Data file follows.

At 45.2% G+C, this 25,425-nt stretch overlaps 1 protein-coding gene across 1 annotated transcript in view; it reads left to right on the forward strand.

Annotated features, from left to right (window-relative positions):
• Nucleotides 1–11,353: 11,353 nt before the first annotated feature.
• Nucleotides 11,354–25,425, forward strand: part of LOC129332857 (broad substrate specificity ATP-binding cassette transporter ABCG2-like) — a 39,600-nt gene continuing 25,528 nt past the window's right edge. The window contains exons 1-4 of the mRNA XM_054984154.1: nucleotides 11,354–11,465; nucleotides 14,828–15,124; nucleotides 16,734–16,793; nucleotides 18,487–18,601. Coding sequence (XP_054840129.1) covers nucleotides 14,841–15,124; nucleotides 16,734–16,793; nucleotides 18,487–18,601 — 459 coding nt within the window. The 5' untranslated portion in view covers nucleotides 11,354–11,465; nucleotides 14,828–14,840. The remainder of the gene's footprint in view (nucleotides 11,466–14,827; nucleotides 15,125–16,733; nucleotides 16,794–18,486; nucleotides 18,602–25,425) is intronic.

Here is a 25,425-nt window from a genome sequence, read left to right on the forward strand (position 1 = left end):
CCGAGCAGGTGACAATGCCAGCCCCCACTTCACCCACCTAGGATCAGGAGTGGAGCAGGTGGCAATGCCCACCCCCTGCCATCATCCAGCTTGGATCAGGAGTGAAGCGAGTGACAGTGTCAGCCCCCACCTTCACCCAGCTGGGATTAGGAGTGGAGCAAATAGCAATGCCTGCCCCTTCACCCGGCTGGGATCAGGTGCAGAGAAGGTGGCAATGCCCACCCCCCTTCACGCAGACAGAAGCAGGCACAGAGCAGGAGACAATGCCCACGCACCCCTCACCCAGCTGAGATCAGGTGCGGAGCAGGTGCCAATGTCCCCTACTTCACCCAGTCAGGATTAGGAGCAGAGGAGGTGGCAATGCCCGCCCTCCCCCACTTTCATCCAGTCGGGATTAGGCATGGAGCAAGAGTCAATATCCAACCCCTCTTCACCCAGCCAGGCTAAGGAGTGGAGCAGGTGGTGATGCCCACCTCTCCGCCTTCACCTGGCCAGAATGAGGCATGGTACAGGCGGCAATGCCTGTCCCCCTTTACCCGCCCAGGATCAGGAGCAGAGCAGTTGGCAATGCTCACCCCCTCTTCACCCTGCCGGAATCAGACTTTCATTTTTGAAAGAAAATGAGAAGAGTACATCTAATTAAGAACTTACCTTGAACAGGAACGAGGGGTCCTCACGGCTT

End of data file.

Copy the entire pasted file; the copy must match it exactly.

At 45.2% G+C, this 25,425-nt stretch overlaps 1 protein-coding gene across 1 annotated transcript in view; it reads left to right on the forward strand.

Annotated features, from left to right (window-relative positions):
• Nucleotides 1–11,353: 11,353 nt before the first annotated feature.
• Nucleotides 11,354–25,425, forward strand: part of LOC129332857 (broad substrate specificity ATP-binding cassette transporter ABCG2-like) — a 39,600-nt gene continuing 25,528 nt past the window's right edge. The window contains exons 1-4 of the mRNA XM_054984154.1: nucleotides 11,354–11,465; nucleotides 14,828–15,124; nucleotides 16,734–16,793; nucleotides 18,487–18,601. Coding sequence (XP_054840129.1) covers nucleotides 14,841–15,124; nucleotides 16,734–16,793; nucleotides 18,487–18,601 — 459 coding nt within the window. The 5' untranslated portion in view covers nucleotides 11,354–11,465; nucleotides 14,828–14,840. The remainder of the gene's footprint in view (nucleotides 11,466–14,827; nucleotides 15,125–16,733; nucleotides 16,794–18,486; nucleotides 18,602–25,425) is intronic.

Here is a 25,425-nt window from a genome sequence, read left to right on the forward strand (position 1 = left end):
CCGAGCAGGTGACAATGCCAGCCCCCACTTCACCCACCTAGGATCAGGAGTGGAGCAGGTGGCAATGCCCACCCCCTGCCATCATCCAGCTTGGATCAGGAGTGAAGCGAGTGACAGTGTCAGCCCCCACCTTCACCCAGCTGGGATTAGGAGTGGAGCAAATAGCAATGCCTGCCCCTTCACCCGGCTGGGATCAGGTGCAGAGAAGGTGGCAATGCCCACCCCCCTTCACGCAGACAGAAGCAGGCACAGAGCAGGAGACAATGCCCACGCACCCCTCACCCAGCTGAGATCAGGTGCGGAGCAGGTGCCAATGTCCCCTACTTCACCCAGTCAGGATTAGGAGCAGAGGAGGTGGCAATGCCCGCCCTCCCCCACTTTCATCCAGTCGGGATTAGGCATGGAGCAAGAGTCAATATCCAACCCCTCTTCACCCAGCCAGGCTAAGGAGTGGAGCAGGTGGTGATGCCCACCTCTCCGCCTTCACCTGGCCAGAATGAGGCATGGTACAGGCGGCAATGCCTGTCCCCCTTTACCCGCCCAGGATCAGGAGCAGAGCAGTTGGCAATGCTCACCCCCTCTTCACCCTGCCGGAATCAGACTTTCATTTTTGAAAGAAAATGAGAAGAGTACATCTAATTAAGAACTTACCTTGAACAGGAACGAGGGGTCCTCACGGCTT